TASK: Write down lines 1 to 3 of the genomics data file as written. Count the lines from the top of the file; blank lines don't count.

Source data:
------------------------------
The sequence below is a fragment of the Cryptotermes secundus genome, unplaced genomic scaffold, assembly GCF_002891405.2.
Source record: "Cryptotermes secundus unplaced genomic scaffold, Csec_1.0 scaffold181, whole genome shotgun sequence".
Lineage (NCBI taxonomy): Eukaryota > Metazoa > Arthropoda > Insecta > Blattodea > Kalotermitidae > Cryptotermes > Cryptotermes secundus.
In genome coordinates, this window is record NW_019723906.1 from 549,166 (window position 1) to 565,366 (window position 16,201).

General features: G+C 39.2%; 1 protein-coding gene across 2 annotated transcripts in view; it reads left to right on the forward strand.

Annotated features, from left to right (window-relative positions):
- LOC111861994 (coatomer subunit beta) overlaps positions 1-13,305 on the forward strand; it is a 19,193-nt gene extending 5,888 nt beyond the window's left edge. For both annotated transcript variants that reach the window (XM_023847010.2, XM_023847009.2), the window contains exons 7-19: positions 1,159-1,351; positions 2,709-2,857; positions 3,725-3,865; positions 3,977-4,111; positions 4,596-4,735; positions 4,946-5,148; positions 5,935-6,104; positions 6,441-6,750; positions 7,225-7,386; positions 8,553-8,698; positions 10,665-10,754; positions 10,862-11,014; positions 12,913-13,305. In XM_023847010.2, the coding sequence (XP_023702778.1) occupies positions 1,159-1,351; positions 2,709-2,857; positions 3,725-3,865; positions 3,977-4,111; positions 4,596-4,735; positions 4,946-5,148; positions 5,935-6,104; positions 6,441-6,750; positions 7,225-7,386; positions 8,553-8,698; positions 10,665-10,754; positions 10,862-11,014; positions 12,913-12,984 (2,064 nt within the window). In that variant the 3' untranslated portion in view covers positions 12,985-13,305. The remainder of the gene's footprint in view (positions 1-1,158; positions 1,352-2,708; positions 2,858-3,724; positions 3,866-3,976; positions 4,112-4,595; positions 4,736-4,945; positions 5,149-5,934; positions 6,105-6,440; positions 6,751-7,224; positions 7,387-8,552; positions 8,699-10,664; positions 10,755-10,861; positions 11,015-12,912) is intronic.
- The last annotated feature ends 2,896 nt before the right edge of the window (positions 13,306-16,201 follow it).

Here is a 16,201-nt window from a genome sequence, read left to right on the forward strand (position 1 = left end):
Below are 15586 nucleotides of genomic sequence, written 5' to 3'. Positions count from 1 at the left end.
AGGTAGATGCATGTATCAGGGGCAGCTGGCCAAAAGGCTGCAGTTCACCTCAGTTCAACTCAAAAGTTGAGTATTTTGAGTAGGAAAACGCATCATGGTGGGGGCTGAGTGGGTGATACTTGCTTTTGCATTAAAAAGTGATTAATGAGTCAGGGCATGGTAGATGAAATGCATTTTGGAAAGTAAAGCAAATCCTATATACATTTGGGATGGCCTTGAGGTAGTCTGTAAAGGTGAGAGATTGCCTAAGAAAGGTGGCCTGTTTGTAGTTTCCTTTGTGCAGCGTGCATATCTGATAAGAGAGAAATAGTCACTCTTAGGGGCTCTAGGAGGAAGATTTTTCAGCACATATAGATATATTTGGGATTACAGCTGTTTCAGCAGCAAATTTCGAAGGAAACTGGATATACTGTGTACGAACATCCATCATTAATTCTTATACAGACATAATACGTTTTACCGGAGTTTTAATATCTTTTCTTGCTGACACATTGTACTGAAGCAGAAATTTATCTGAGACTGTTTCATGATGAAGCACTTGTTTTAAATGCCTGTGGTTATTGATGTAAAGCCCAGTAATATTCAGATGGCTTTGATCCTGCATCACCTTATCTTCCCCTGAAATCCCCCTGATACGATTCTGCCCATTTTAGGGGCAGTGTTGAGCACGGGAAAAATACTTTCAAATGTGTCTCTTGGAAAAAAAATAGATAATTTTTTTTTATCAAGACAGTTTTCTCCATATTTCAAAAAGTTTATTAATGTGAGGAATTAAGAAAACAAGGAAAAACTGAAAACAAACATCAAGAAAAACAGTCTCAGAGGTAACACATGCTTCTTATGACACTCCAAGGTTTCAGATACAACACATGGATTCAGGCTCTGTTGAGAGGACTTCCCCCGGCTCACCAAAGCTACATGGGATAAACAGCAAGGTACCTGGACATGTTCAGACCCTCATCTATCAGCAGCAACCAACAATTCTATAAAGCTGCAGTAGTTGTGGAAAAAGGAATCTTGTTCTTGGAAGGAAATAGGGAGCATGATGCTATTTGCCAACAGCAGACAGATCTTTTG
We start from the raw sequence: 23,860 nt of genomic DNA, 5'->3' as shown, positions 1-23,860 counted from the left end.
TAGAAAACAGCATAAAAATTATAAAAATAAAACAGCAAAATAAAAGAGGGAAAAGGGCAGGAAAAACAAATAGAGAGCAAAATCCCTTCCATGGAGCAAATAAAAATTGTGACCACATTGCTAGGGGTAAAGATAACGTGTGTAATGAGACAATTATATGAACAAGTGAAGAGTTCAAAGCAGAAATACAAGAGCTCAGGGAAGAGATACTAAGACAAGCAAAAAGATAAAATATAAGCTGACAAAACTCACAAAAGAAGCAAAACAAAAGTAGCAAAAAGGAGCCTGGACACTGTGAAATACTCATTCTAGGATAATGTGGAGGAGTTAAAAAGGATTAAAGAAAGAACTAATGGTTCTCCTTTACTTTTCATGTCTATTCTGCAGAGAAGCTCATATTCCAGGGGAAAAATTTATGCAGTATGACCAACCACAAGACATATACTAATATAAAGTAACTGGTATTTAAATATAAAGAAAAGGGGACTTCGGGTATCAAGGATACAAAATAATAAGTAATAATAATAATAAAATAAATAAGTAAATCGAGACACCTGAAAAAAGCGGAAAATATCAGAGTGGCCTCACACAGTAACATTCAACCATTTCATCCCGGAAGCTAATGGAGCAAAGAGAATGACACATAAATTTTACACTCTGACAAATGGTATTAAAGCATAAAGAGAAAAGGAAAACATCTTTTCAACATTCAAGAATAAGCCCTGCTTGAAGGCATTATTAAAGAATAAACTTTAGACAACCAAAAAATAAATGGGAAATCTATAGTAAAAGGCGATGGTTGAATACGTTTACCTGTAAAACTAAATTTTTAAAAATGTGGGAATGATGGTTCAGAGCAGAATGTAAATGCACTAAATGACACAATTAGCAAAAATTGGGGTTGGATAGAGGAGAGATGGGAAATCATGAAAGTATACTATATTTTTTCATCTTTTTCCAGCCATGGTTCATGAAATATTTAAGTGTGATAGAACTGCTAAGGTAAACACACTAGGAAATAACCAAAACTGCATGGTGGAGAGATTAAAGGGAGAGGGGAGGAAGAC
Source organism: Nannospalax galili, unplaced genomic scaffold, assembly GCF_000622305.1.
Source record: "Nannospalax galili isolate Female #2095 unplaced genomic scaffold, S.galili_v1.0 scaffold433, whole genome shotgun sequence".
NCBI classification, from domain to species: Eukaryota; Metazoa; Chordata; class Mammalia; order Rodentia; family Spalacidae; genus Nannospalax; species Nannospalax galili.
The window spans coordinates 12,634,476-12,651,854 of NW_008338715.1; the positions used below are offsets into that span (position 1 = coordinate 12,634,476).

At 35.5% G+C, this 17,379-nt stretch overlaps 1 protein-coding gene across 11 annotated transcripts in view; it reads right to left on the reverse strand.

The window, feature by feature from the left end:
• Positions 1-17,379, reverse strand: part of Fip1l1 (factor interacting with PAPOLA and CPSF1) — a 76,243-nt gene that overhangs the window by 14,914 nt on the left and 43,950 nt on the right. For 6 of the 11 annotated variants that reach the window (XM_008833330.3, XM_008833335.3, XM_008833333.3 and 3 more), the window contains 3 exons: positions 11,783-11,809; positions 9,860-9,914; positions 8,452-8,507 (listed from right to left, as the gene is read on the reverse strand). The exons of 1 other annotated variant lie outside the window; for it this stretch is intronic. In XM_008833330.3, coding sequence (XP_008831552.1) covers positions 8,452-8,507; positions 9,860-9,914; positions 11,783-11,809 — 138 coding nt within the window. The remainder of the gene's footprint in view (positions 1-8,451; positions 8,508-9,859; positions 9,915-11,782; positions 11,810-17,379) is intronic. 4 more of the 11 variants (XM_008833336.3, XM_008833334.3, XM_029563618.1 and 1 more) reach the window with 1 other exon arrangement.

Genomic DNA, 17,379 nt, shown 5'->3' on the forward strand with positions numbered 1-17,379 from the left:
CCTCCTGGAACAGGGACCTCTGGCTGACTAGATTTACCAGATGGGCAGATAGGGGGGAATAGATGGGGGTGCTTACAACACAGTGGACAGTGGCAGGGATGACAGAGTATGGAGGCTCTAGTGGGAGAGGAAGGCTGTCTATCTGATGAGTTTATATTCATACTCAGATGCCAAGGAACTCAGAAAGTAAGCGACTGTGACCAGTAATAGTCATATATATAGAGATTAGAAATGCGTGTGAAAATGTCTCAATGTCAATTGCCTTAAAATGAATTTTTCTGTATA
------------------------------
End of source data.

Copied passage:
The sequence below is a fragment of the Cryptotermes secundus genome, unplaced genomic scaffold, assembly GCF_002891405.2.
Source record: "Cryptotermes secundus unplaced genomic scaffold, Csec_1.0 scaffold181, whole genome shotgun sequence".
Lineage (NCBI taxonomy): Eukaryota > Metazoa > Arthropoda > Insecta > Blattodea > Kalotermitidae > Cryptotermes > Cryptotermes secundus.